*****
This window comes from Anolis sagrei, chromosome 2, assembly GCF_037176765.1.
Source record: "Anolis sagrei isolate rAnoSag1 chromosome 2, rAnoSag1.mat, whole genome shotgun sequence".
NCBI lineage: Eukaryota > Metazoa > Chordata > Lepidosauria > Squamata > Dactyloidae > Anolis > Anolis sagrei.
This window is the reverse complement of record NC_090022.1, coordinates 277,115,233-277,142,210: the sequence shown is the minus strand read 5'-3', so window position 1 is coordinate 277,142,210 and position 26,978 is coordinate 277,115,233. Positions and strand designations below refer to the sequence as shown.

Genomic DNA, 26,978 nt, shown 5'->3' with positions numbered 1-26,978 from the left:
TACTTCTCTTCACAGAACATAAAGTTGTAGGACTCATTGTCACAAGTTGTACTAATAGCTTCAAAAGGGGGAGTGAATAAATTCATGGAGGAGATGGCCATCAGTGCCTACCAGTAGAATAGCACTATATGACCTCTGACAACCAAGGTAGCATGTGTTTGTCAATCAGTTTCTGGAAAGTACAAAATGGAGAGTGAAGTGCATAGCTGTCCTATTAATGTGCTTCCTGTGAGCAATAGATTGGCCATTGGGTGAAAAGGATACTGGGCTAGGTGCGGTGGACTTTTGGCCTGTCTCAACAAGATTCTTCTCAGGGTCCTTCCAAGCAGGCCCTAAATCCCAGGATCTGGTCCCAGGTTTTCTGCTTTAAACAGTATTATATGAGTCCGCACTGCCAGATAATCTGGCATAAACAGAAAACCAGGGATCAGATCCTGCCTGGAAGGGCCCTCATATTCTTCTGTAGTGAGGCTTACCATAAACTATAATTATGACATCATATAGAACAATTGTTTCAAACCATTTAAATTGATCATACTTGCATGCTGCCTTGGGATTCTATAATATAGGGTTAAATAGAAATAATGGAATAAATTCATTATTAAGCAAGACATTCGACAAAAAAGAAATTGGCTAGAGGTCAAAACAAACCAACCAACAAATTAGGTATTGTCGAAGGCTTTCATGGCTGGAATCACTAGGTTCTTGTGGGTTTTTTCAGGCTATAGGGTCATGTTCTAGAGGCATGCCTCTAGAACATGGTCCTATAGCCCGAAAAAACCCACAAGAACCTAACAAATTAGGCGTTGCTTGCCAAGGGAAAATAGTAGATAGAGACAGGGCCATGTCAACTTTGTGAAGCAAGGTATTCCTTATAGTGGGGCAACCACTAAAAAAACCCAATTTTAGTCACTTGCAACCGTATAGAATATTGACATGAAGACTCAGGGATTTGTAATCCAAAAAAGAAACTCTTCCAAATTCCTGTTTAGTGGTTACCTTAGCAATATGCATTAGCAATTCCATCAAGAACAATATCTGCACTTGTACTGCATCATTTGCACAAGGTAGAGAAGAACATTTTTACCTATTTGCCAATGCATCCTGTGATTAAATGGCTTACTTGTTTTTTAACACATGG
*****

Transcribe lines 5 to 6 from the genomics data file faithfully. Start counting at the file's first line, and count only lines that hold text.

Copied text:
Genomic DNA, 26,978 nt, shown 5'->3' with positions numbered 1-26,978 from the left:
TACTTCTCTTCACAGAACATAAAGTTGTAGGACTCATTGTCACAAGTTGTACTAATAGCTTCAAAAGGGGGAGTGAATAAATTCATGGAGGAGATGGCCATCAGTGCCTACCAGTAGAATAGCACTATATGACCTCTGACAACCAAGGTAGCATGTGTTTGTCAATCAGTTTCTGGAAAGTACAAAATGGAGAGTGAAGTGCATAGCTGTCCTATTAATGTGCTTCCTGTGAGCAATAGATTGGCCATTGGGTGAAAAGGATACTGGGCTAGGTGCGGTGGACTTTTGGCCTGTCTCAACAAGATTCTTCTCAGGGTCCTTCCAAGCAGGCCCTAAATCCCAGGATCTGGTCCCAGGTTTTCTGCTTTAAACAGTATTATATGAGTCCGCACTGCCAGATAATCTGGCATAAACAGAAAACCAGGGATCAGATCCTGCCTGGAAGGGCCCTCATATTCTTCTGTAGTGAGGCTTACCATAAACTATAATTATGACATCATATAGAACAATTGTTTCAAACCATTTAAATTGATCATACTTGCATGCTGCCTTGGGATTCTATAATATAGGGTTAAATAGAAATAATGGAATAAATTCATTATTAAGCAAGACATTCGACAAAAAAGAAATTGGCTAGAGGTCAAAACAAACCAACCAACAAATTAGGTATTGTCGAAGGCTTTCATGGCTGGAATCACTAGGTTCTTGTGGGTTTTTTCAGGCTATAGGGTCATGTTCTAGAGGCATGCCTCTAGAACATGGTCCTATAGCCCGAAAAAACCCACAAGAACCTAACAAATTAGGCGTTGCTTGCCAAGGGAAAATAGTAGATAGAGACAGGGCCATGTCAACTTTGTGAAGCAAGGTATTCCTTATAGTGGGGCAACCACTAAAAAAACCCAATTTTAGTCACTTGCAACCGTATAGAATATTGACATGAAGACTCAGGGATTTGTAATCCAAAAAAGAAACTCTTCCAAATTCCTGTTTAGTGGTTACCTTAGCAATATGCATTAGCAATTCCATCAAGAACAATATCTGCACTTGTACTGCATCATTTGCACAAGGTAGAGAAGAACATTTTTACCTATTTGCCAATGCATCCTGTGATTAAATGGCTTACTTGTTTTTTAACACATGG